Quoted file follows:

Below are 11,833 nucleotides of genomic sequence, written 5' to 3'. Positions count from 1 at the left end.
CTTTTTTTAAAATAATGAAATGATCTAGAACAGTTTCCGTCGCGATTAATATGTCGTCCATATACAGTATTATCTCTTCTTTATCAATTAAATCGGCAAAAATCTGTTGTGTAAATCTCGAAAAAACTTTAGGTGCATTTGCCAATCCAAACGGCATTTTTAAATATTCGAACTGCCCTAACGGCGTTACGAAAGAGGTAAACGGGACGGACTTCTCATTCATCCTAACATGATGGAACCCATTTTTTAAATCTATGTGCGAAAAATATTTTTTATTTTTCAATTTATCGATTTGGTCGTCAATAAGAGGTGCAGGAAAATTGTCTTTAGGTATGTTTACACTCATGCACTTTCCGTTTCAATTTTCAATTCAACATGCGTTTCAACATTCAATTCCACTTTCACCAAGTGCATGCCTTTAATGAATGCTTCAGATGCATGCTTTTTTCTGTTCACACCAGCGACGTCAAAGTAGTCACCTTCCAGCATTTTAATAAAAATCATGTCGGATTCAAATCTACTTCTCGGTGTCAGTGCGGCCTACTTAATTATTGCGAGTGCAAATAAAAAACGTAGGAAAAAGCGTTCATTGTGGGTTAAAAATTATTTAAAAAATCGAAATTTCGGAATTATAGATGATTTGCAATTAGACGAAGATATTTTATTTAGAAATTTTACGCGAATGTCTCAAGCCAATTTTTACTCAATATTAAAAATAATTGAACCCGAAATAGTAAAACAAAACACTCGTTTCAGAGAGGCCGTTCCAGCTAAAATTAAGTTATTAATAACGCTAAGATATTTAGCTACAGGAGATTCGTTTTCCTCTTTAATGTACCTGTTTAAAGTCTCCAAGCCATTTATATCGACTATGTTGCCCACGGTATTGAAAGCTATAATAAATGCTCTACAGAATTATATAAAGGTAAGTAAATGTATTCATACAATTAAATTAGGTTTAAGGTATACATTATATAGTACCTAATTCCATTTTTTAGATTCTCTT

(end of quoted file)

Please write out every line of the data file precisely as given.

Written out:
Below are 11,833 nucleotides of genomic sequence, written 5' to 3'. Positions count from 1 at the left end.
CTTTTTTTAAAATAATGAAATGATCTAGAACAGTTTCCGTCGCGATTAATATGTCGTCCATATACAGTATTATCTCTTCTTTATCAATTAAATCGGCAAAAATCTGTTGTGTAAATCTCGAAAAAACTTTAGGTGCATTTGCCAATCCAAACGGCATTTTTAAATATTCGAACTGCCCTAACGGCGTTACGAAAGAGGTAAACGGGACGGACTTCTCATTCATCCTAACATGATGGAACCCATTTTTTAAATCTATGTGCGAAAAATATTTTTTATTTTTCAATTTATCGATTTGGTCGTCAATAAGAGGTGCAGGAAAATTGTCTTTAGGTATGTTTACACTCATGCACTTTCCGTTTCAATTTTCAATTCAACATGCGTTTCAACATTCAATTCCACTTTCACCAAGTGCATGCCTTTAATGAATGCTTCAGATGCATGCTTTTTTCTGTTCACACCAGCGACGTCAAAGTAGTCACCTTCCAGCATTTTAATAAAAATCATGTCGGATTCAAATCTACTTCTCGGTGTCAGTGCGGCCTACTTAATTATTGCGAGTGCAAATAAAAAACGTAGGAAAAAGCGTTCATTGTGGGTTAAAAATTATTTAAAAAATCGAAATTTCGGAATTATAGATGATTTGCAATTAGACGAAGATATTTTATTTAGAAATTTTACGCGAATGTCTCAAGCCAATTTTTACTCAATATTAAAAATAATTGAACCCGAAATAGTAAAACAAAACACTCGTTTCAGAGAGGCCGTTCCAGCTAAAATTAAGTTATTAATAACGCTAAGATATTTAGCTACAGGAGATTCGTTTTCCTCTTTAATGTACCTGTTTAAAGTCTCCAAGCCATTTATATCGACTATGTTGCCCACGGTATTGAAAGCTATAATAAATGCTCTACAGAATTATATAAAGGTAAGTAAATGTATTCATACAATTAAATTAGGTTTAAGGTATACATTATATAGTACCTAATTCCATTTTTTAGATTCTCTT